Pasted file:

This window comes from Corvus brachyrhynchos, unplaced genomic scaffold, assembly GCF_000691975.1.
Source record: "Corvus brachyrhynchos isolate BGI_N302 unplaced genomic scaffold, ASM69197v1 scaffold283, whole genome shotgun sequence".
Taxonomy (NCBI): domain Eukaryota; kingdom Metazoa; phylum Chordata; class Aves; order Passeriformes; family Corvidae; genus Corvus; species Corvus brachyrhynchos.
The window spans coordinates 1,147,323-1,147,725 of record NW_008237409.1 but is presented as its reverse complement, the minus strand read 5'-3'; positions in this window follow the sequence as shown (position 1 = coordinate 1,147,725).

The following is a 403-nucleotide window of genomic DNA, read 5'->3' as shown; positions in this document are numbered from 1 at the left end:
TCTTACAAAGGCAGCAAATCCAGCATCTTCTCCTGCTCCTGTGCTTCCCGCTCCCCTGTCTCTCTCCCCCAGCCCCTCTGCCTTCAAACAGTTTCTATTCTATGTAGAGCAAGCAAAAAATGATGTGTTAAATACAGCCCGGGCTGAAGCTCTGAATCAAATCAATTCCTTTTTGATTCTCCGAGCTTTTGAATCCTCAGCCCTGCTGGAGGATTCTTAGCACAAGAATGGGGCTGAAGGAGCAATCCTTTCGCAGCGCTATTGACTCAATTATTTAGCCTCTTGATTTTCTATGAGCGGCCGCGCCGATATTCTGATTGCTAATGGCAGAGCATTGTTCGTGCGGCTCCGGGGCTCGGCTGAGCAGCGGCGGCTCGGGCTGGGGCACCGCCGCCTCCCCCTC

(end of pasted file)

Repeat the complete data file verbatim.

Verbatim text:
This window comes from Corvus brachyrhynchos, unplaced genomic scaffold, assembly GCF_000691975.1.
Source record: "Corvus brachyrhynchos isolate BGI_N302 unplaced genomic scaffold, ASM69197v1 scaffold283, whole genome shotgun sequence".
Taxonomy (NCBI): domain Eukaryota; kingdom Metazoa; phylum Chordata; class Aves; order Passeriformes; family Corvidae; genus Corvus; species Corvus brachyrhynchos.
The window spans coordinates 1,147,323-1,147,725 of record NW_008237409.1 but is presented as its reverse complement, the minus strand read 5'-3'; positions in this window follow the sequence as shown (position 1 = coordinate 1,147,725).

The following is a 403-nucleotide window of genomic DNA, read 5'->3' as shown; positions in this document are numbered from 1 at the left end:
TCTTACAAAGGCAGCAAATCCAGCATCTTCTCCTGCTCCTGTGCTTCCCGCTCCCCTGTCTCTCTCCCCCAGCCCCTCTGCCTTCAAACAGTTTCTATTCTATGTAGAGCAAGCAAAAAATGATGTGTTAAATACAGCCCGGGCTGAAGCTCTGAATCAAATCAATTCCTTTTTGATTCTCCGAGCTTTTGAATCCTCAGCCCTGCTGGAGGATTCTTAGCACAAGAATGGGGCTGAAGGAGCAATCCTTTCGCAGCGCTATTGACTCAATTATTTAGCCTCTTGATTTTCTATGAGCGGCCGCGCCGATATTCTGATTGCTAATGGCAGAGCATTGTTCGTGCGGCTCCGGGGCTCGGCTGAGCAGCGGCGGCTCGGGCTGGGGCACCGCCGCCTCCCCCTC